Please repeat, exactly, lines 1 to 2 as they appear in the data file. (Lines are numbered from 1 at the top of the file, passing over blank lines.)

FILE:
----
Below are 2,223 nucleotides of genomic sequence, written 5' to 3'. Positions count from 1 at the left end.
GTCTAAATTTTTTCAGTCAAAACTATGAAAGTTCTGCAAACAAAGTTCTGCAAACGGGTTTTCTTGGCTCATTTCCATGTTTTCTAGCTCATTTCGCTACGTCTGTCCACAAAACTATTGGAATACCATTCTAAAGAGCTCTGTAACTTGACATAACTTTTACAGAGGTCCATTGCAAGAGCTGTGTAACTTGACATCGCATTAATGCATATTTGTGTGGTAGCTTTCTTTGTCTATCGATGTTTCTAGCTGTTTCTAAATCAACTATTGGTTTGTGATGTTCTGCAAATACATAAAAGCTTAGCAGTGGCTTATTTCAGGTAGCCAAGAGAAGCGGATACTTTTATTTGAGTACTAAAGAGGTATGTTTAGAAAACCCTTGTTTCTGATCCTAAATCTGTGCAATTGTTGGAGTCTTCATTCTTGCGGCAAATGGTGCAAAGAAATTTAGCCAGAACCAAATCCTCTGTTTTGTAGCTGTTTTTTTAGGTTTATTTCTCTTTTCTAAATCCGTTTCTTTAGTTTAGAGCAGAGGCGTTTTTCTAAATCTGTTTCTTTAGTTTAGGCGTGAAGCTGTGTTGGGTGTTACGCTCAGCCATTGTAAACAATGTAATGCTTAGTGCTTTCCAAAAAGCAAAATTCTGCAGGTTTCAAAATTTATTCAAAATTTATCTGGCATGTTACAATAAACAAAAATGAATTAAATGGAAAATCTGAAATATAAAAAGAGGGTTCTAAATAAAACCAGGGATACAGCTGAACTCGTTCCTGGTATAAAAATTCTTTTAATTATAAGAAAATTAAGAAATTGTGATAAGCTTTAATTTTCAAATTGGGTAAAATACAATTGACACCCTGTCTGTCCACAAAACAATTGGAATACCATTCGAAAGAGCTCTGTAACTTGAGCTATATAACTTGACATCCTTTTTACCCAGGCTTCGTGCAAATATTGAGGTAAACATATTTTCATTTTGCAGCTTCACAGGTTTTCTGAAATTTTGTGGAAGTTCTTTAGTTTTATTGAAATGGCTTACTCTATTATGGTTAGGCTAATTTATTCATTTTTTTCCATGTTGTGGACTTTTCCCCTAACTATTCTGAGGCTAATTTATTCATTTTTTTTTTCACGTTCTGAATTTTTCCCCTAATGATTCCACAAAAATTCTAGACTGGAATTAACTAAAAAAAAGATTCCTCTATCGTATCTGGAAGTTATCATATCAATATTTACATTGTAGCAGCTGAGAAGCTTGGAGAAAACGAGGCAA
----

Below are 2,223 nucleotides of genomic sequence, written 5' to 3'. Positions count from 1 at the left end.
GTCTAAATTTTTTCAGTCAAAACTATGAAAGTTCTGCAAACAAAGTTCTGCAAACGGGTTTTCTTGGCTCATTTCCATGTTTTCTAGCTCATTTCGCTACGTCTGTCCACAAAACTATTGGAATACCATTCTAAAGAGCTCTGTAACTTGACATAACTTTTACAGAGGTCCATTGCAAGAGCTGTGTAACTTGACATCGCATTAATGCATATTTGTGTGGTAGCTTTCTTTGTCTATCGATGTTTCTAGCTGTTTCTAAATCAACTATTGGTTTGTGATGTTCTGCAAATACATAAAAGCTTAGCAGTGGCTTATTTCAGGTAGCCAAGAGAAGCGGATACTTTTATTTGAGTACTAAAGAGGTATGTTTAGAAAACCCTTGTTTCTGATCCTAAATCTGTGCAATTGTTGGAGTCTTCATTCTTGCGGCAAATGGTGCAAAGAAATTTAGCCAGAACCAAATCCTCTGTTTTGTAGCTGTTTTTTTAGGTTTATTTCTCTTTTCTAAATCCGTTTCTTTAGTTTAGAGCAGAGGCGTTTTTCTAAATCTGTTTCTTTAGTTTAGGCGTGAAGCTGTGTTGGGTGTTACGCTCAGCCATTGTAAACAATGTAATGCTTAGTGCTTTCCAAAAAGCAAAATTCTGCAGGTTTCAAAATTTATTCAAAATTTATCTGGCATGTTACAATAAACAAAAATGAATTAAATGGAAAATCTGAAATATAAAAAGAGGGTTCTAAATAAAACCAGGGATACAGCTGAACTCGTTCCTGGTATAAAAATTCTTTTAATTATAAGAAAATTAAGAAATTGTGATAAGCTTTAATTTTCAAATTGGGTAAAATACAATTGACACCCTGTCTGTCCACAAAACAATTGGAATACCATTCGAAAGAGCTCTGTAACTTGAGCTATATAACTTGACATCCTTTTTACCCAGGCTTCGTGCAAATATTGAGGTAAACATATTTTCATTTTGCAGCTTCACAGGTTTTCTGAAATTTTGTGGAAGTTCTTTAGTTTTATTGAAATGGCTTACTCTATTATGGTTAGGCTAATTTATTCATTTTTTTCCATGTTGTGGACTTTTCCCCTAACTATTCTGAGGCTAATTTATTCATTTTTTTTTTCACGTTCTGAATTTTTCCCCTAATGATTCCACAAAAATTCTAGACTGGAATTAACTAAAAAAAAGATTCCTCTATCGTATCTGGAAGTTATCATATCAATATTTACATTGTAGCAGCTGAGAAGCTTGGAGAAAACGAGGCAA